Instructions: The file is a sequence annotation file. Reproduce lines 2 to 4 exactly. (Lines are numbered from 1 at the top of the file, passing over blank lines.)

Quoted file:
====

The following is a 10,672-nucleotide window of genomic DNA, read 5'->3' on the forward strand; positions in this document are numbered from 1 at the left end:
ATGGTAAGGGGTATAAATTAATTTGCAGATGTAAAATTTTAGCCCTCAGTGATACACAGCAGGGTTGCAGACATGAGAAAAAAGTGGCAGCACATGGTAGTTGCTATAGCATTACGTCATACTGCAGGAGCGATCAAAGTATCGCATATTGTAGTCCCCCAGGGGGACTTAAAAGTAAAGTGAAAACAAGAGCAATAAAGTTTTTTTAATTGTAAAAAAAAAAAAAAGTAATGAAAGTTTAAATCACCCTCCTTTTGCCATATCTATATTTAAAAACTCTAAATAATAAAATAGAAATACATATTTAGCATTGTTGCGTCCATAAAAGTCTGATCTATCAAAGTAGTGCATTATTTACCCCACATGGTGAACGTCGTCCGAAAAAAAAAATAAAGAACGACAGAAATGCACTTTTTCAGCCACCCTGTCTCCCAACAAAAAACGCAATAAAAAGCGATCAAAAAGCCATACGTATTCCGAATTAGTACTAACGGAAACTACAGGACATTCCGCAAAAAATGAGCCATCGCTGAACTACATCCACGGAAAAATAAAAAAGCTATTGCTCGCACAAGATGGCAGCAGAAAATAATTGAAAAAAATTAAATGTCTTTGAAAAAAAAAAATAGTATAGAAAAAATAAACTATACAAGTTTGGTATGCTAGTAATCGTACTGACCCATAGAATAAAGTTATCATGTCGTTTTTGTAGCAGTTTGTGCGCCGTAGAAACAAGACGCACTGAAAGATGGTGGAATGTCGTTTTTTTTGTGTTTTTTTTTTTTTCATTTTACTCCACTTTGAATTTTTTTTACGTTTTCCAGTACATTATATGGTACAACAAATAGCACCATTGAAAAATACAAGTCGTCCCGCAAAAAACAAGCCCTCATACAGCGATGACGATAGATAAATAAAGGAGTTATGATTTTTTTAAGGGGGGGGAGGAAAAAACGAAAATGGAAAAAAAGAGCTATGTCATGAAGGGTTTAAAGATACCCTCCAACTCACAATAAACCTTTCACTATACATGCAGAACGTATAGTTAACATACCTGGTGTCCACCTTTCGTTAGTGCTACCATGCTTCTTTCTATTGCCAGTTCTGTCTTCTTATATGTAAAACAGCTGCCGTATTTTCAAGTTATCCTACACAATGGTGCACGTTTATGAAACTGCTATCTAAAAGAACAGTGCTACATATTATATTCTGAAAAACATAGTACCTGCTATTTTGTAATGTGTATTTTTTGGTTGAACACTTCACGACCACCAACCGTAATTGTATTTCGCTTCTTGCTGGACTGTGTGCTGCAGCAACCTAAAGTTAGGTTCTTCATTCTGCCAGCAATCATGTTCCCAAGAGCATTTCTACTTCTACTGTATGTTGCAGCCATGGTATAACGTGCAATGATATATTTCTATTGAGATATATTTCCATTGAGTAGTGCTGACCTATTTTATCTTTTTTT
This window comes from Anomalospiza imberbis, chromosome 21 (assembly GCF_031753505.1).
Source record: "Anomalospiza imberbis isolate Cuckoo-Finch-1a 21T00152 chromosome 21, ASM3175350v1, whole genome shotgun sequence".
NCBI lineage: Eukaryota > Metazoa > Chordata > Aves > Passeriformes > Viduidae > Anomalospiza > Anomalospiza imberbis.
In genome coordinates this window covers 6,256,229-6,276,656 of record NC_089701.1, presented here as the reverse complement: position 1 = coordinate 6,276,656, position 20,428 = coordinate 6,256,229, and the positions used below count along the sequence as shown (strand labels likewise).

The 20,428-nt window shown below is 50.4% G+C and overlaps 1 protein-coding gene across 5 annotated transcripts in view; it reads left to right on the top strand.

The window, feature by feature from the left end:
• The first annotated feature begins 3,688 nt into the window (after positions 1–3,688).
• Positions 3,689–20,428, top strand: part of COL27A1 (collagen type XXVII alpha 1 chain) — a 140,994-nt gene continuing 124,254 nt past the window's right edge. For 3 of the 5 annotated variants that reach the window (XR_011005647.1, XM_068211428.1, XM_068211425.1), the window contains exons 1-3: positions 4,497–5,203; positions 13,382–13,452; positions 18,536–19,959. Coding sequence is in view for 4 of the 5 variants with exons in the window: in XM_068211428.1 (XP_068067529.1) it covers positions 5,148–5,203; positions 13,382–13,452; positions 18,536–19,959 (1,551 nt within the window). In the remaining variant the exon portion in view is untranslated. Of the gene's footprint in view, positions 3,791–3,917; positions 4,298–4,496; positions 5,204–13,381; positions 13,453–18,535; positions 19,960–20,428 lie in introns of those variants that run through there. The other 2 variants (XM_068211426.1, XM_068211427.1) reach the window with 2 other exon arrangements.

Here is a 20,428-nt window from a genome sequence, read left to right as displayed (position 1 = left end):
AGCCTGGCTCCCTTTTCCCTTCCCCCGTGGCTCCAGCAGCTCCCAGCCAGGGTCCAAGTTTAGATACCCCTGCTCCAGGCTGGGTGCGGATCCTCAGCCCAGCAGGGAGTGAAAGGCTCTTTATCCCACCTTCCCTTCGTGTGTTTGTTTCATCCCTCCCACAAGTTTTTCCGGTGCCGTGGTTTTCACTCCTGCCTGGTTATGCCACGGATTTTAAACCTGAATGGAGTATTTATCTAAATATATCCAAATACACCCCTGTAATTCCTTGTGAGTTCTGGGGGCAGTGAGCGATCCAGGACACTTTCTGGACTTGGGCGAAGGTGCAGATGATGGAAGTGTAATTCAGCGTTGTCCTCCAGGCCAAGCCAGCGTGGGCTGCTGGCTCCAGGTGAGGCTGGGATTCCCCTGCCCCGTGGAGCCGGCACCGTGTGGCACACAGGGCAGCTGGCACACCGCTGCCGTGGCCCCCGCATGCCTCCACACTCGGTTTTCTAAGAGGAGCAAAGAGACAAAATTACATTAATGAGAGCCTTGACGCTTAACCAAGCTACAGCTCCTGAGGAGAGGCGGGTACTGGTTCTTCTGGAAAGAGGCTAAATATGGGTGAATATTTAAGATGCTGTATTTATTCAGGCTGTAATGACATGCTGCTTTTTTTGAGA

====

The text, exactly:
ATGGTAAGGGGTATAAATTAATTTGCAGATGTAAAATTTTAGCCCTCAGTGATACACAGCAGGGTTGCAGACATGAGAAAAAAGTGGCAGCACATGGTAGTTGCTATAGCATTACGTCATACTGCAGGAGCGATCAAAGTATCGCATATTGTAGTCCCCCAGGGGGACTTAAAAGTAAAGTGAAAACAAGAGCAATAAAGTTTTTTTAATTGTAAAAAAAAAAAAAAGTAATGAAAGTTTAAATCACCCTCCTTTTGCCATATCTATATTTAAAAACTCTAAATAATAAAATAGAAATACATATTTAGCATTGTTGCGTCCATAAAAGTCTGATCTATCAAAGTAGTGCATTATTTACCCCACATGGTGAACGTCGTCCGAAAAAAAAAATAAAGAACGACAGAAATGCACTTTTTCAGCCACCCTGTCTCCCAACAAAAAACGCAATAAAAAGCGATCAAAAAGCCATACGTATTCCGAATTAGTACTAACGGAAACTACAGGACATTCCGCAAAAAATGAGCCATCGCTGAACTACATCCACGGAAAAATAAAAAAGCTATTGCTCGCACAAGATGGCAGCAGAAAATAATTGAAAAAAATTAAATGTCTTTGAAAAAAAAAAATAGTATAGAAAAAATAAACTATACAAGTTTGGTATGCTAGTAATCGTACTGACCCATAGAATAAAGTTATCATGTCGTTTTTGTAGCAGTTTGTGCGCCGTAGAAACAAGACGCACTGAAAGATGGTGGAATGTCGTTTTTTTTGTGTTTTTTTTTTTTTCATTTTACTCCACTTTGAATTTTTTTTACGTTTTCCAGTACATTATATGGTACAACAAATAGCACCATTGAAAAATACAAGTCGTCCCGCAAAAAACAAGCCCTCATACAGCGATGACGATAGATAAATAAAGGAGTTATGATTTTTTTAAGGGGGGGGAGGAAAAAACGAAAATGGAAAAAAAGAGCTATGTCATGAAGGGTTTAAAGATACCCTCCAACTCACAATAAACCTTTCACTATACATGCAGAACGTATAGTTAACATACCTGGTGTCCACCTTTCGTTAGTGCTACCATGCTTCTTTCTATTGCCAGTTCTGTCTTCTTATATGTAAAACAGCTGCCGTATTTTCAAGTTATCCTACACAATGGTGCACGTTTATGAAACTGCTATCTAAAAGAACAGTGCTACATATTATATTCTGAAAAACATAGTACCTGCTATTTTGTAATGTGTATTTTTTGGTTGAACACTTCACGACCACCAACCGTAATTGTATTTCGCTTCTTGCTGGACTGTGTGCTGCAGCAACCTAAAGTTAGGTTCTTCATTCTGCCAGCAATCATGTTCCCAAGAGCATTTCTACTTCTACTGTATGTTGCAGCCATGGTATAACGTGCAATGATATATTTCTATTGAGATATATTTCCATTGAGTAGTGCTGACCTATTTTATCTTTTTTT
This window comes from Anomalospiza imberbis, chromosome 21 (assembly GCF_031753505.1).
Source record: "Anomalospiza imberbis isolate Cuckoo-Finch-1a 21T00152 chromosome 21, ASM3175350v1, whole genome shotgun sequence".